Sunday, April 29, 2007


We went on a cruise in January, which was stunning. This is the sunrise from the ship.

Our aunt and uncle have been cruising extensively in their retirement and we were reticient. In part, we were concerned that cruising was losing its true meaning from our twenties in which cruising had an outcome that didn't include a buffet and sunsets. Perhaps our concern was right - cruising no longer is something that we desire to do at bars; now we want to do it on large boats. We went on the Norwegian Pearl, It was fantastic. Great food and great fun. We went for five days, which is, I think, the perfect length for a cruise. We would have been a little itchy to leave the ship if it had been longer.

One stop was on the Mexican rivera, a place to which we want to return. This from XCARET, a nature park where we spent the day.

Perhaps the best part of the park was the turtle release that they do daily. XCARET is dedicated to saving sea turtles. It was quite moving as my mother-in-law, who had died a year ago when we took the trip in January, was a turtle fan, so there was the moment of believing that she was enjoying the sunshine and the turtles with us.

The park also was filled with great native Mexican animals and statues like this one:

Our favorite stop was Belize City, the capital of Belize. I loved the intact ecosystem. We drove by miles and miles of mangroves on our way to the Mayan ruins, Altun Ha. The day was fantastic.

Here are photos from the day in Belize.

Saturday, April 28, 2007


On Wednesday, the GLBT Graduate Students presented new work under the name, Quick & Dirty III. I was thrilled to participate with my paper, "Uncoupling Lesbians."

Here's a photo of the presenters and the fabulous folks from the GLBT Studies Program at Maryland:

Wednesday, April 25, 2007

New Essay at The Strix Varia

The Strix Varia is a fabulous online magazine about reading contemporary poetry. I am huge fan of Smith Browne, the editor over at The Strix Varia, and particularly send her warm wishes for the defense of her dissertation on May 18, 2007. She will be a fabulous addition to the world of Dr.-dom and most of all we can look forward to her focus on her own poetry! Smith was recently interviewed for WriteWords, a journal in the UK. You can read the interview here.

While it’s not included in the interview for non-members of WriteWords, Smith made a lovely mention of me in the interview. Here it is:

Tell us about your favourite SV writers

I'm proud to have published all the writers that are now in the SV archive, but Julie R. Enszer stands out. She has taken the brief of "reflection" upon one poem down some very quirky and amusing avenues. Not everyone submitting needs to take Julie's approach, or agree with her conclusions, but we'll be very interested to see more submissions that take chances, stretch the brief, and fiddle with the definitions of "reflection" and "close-reading." Just be yourself and share your experiences with the work in your own way. There's no one template to follow.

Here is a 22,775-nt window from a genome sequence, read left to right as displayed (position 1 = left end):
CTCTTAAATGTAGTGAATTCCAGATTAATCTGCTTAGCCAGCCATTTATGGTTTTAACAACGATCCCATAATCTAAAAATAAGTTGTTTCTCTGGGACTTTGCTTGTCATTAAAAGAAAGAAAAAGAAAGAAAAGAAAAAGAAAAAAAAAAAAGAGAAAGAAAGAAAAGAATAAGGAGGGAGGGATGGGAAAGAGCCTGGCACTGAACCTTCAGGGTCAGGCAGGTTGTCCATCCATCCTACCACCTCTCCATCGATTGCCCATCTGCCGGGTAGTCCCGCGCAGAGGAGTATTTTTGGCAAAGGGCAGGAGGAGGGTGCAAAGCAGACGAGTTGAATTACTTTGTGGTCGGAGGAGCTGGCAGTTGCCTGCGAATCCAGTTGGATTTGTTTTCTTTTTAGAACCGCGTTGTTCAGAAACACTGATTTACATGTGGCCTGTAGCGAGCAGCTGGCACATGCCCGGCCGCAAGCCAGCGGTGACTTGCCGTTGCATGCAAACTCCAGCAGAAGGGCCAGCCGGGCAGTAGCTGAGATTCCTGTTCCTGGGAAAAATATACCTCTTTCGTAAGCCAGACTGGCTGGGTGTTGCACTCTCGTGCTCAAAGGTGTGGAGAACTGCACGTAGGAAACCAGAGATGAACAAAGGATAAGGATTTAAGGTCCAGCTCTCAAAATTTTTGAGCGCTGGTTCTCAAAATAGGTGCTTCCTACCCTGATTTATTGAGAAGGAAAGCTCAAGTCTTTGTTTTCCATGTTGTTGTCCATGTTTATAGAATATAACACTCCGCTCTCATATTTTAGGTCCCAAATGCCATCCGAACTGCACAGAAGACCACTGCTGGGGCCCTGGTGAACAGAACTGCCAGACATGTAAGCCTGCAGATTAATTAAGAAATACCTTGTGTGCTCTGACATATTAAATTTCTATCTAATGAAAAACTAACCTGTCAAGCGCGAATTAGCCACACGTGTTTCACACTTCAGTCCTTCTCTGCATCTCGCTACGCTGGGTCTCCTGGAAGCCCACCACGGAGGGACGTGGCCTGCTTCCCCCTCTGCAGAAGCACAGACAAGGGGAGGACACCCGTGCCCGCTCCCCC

How sweet is that? I love “very quirky and amusing avenues.” That about sums me up!

Meanwhile, I have a new essay at The Strix Varia. Check it out and be sure to read the full magazine here.

P.S. As the magazine, The Strix Varia, is based in the UK, I’m thinking that I might get the T-shirt, “I’m big in Europe.” That and the fact that a column of mine is going to be printed in a magazine in Nepal has my head just a little large this week. (More about that later. Including the T-shirt, “I’m big in Nepal,” which I think I’ll just sell through my website.)

Tuesday, April 24, 2007

Kari Edwards

I only knew Kari Edwards on email but I admired her commitment and her passion and her words. There is a memorial for her this Friday that Eileen Tabios will be reading at. You can learn more about it here. Kari’s life and her death raises the questions for me about relationships in this Internet age. How do we create relationships online? What is the impact of those relationships? How do we mourn and grieve about people that we have never met in person? I think about this as someone who has an online life and who is grappling with these questions.

Friday, April 20, 2007

Noah and Joan by Denise Duhamel

My friend, Sally, writes obsessively about Noah. Great poems. She mentioned to me a number of months ago that Denise Duhamel had written a poem connecting Noah and Joan, both of Arc fame. She just emailed it to me. I adore Denise Duhamel’s work. This poem is a fine example of her work.

Noah and Joan

It's not that I'm proud of the fact
that twenty percent of Americans believe
that Noah (of Noah's Ark) was married